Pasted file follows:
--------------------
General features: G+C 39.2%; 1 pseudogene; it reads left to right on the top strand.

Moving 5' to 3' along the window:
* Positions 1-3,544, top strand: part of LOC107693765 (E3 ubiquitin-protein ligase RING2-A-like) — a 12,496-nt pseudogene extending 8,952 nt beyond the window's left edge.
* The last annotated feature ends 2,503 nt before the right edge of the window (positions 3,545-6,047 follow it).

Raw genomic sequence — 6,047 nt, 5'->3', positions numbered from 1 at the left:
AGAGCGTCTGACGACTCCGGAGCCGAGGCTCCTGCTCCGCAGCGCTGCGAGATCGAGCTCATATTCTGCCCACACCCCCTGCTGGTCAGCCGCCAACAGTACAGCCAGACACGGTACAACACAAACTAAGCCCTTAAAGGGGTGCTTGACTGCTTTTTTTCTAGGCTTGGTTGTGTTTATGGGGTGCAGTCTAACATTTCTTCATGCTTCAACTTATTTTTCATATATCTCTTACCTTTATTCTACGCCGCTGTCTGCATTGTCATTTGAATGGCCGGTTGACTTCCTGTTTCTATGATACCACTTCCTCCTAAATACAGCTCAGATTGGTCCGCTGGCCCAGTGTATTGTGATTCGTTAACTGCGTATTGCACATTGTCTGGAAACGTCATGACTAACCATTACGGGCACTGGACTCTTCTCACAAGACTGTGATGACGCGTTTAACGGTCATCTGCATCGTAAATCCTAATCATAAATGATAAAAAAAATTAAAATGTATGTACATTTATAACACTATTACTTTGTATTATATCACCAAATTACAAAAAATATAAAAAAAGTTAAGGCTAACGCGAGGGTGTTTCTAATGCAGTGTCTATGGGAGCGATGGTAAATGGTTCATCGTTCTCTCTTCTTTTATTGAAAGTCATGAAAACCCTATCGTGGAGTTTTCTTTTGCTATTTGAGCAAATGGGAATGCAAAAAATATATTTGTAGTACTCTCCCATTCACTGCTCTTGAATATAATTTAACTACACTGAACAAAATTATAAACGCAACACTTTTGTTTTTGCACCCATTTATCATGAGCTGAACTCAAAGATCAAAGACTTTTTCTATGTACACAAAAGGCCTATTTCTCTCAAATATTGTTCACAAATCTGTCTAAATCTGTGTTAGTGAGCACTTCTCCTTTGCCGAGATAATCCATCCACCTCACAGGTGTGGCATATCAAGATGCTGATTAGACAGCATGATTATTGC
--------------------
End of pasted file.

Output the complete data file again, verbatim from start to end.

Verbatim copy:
General features: G+C 39.2%; 1 pseudogene; it reads left to right on the top strand.

Moving 5' to 3' along the window:
* Positions 1-3,544, top strand: part of LOC107693765 (E3 ubiquitin-protein ligase RING2-A-like) — a 12,496-nt pseudogene extending 8,952 nt beyond the window's left edge.
* The last annotated feature ends 2,503 nt before the right edge of the window (positions 3,545-6,047 follow it).

Raw genomic sequence — 6,047 nt, 5'->3', positions numbered from 1 at the left:
AGAGCGTCTGACGACTCCGGAGCCGAGGCTCCTGCTCCGCAGCGCTGCGAGATCGAGCTCATATTCTGCCCACACCCCCTGCTGGTCAGCCGCCAACAGTACAGCCAGACACGGTACAACACAAACTAAGCCCTTAAAGGGGTGCTTGACTGCTTTTTTTCTAGGCTTGGTTGTGTTTATGGGGTGCAGTCTAACATTTCTTCATGCTTCAACTTATTTTTCATATATCTCTTACCTTTATTCTACGCCGCTGTCTGCATTGTCATTTGAATGGCCGGTTGACTTCCTGTTTCTATGATACCACTTCCTCCTAAATACAGCTCAGATTGGTCCGCTGGCCCAGTGTATTGTGATTCGTTAACTGCGTATTGCACATTGTCTGGAAACGTCATGACTAACCATTACGGGCACTGGACTCTTCTCACAAGACTGTGATGACGCGTTTAACGGTCATCTGCATCGTAAATCCTAATCATAAATGATAAAAAAAATTAAAATGTATGTACATTTATAACACTATTACTTTGTATTATATCACCAAATTACAAAAAATATAAAAAAAGTTAAGGCTAACGCGAGGGTGTTTCTAATGCAGTGTCTATGGGAGCGATGGTAAATGGTTCATCGTTCTCTCTTCTTTTATTGAAAGTCATGAAAACCCTATCGTGGAGTTTTCTTTTGCTATTTGAGCAAATGGGAATGCAAAAAATATATTTGTAGTACTCTCCCATTCACTGCTCTTGAATATAATTTAACTACACTGAACAAAATTATAAACGCAACACTTTTGTTTTTGCACCCATTTATCATGAGCTGAACTCAAAGATCAAAGACTTTTTCTATGTACACAAAAGGCCTATTTCTCTCAAATATTGTTCACAAATCTGTCTAAATCTGTGTTAGTGAGCACTTCTCCTTTGCCGAGATAATCCATCCACCTCACAGGTGTGGCATATCAAGATGCTGATTAGACAGCATGATTATTGC